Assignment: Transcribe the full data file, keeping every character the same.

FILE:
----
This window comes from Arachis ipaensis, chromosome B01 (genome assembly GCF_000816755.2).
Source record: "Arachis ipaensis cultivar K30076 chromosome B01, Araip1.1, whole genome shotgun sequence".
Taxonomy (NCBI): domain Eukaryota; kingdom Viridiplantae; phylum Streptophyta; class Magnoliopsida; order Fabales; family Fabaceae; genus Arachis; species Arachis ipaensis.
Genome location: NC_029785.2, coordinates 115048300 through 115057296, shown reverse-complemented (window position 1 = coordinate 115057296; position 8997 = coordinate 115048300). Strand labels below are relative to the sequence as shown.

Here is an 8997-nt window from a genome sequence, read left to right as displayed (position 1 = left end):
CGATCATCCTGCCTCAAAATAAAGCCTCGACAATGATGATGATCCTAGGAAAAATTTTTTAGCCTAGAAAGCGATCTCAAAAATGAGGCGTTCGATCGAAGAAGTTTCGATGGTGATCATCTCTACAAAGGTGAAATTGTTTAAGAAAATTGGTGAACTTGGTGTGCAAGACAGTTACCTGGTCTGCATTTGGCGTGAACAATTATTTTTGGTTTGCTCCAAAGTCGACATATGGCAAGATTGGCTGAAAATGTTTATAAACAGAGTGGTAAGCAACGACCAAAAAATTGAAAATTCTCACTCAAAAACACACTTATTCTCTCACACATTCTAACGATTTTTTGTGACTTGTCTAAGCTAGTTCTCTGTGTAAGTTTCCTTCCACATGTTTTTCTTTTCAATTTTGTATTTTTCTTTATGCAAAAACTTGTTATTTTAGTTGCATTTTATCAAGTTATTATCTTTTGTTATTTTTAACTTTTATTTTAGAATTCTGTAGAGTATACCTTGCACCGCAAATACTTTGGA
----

This window comes from Arachis ipaensis, chromosome B01 (genome assembly GCF_000816755.2).
Source record: "Arachis ipaensis cultivar K30076 chromosome B01, Araip1.1, whole genome shotgun sequence".
Taxonomy (NCBI): domain Eukaryota; kingdom Viridiplantae; phylum Streptophyta; class Magnoliopsida; order Fabales; family Fabaceae; genus Arachis; species Arachis ipaensis.
Genome location: NC_029785.2, coordinates 115048300 through 115057296, shown reverse-complemented (window position 1 = coordinate 115057296; position 8997 = coordinate 115048300). Strand labels below are relative to the sequence as shown.

Here is an 8997-nt window from a genome sequence, read left to right as displayed (position 1 = left end):
CGATCATCCTGCCTCAAAATAAAGCCTCGACAATGATGATGATCCTAGGAAAAATTTTTTAGCCTAGAAAGCGATCTCAAAAATGAGGCGTTCGATCGAAGAAGTTTCGATGGTGATCATCTCTACAAAGGTGAAATTGTTTAAGAAAATTGGTGAACTTGGTGTGCAAGACAGTTACCTGGTCTGCATTTGGCGTGAACAATTATTTTTGGTTTGCTCCAAAGTCGACATATGGCAAGATTGGCTGAAAATGTTTATAAACAGAGTGGTAAGCAACGACCAAAAAATTGAAAATTCTCACTCAAAAACACACTTATTCTCTCACACATTCTAACGATTTTTTGTGACTTGTCTAAGCTAGTTCTCTGTGTAAGTTTCCTTCCACATGTTTTTCTTTTCAATTTTGTATTTTTCTTTATGCAAAAACTTGTTATTTTAGTTGCATTTTATCAAGTTATTATCTTTTGTTATTTTTAACTTTTATTTTAGAATTCTGTAGAGTATACCTTGCACCGCAAATACTTTGGA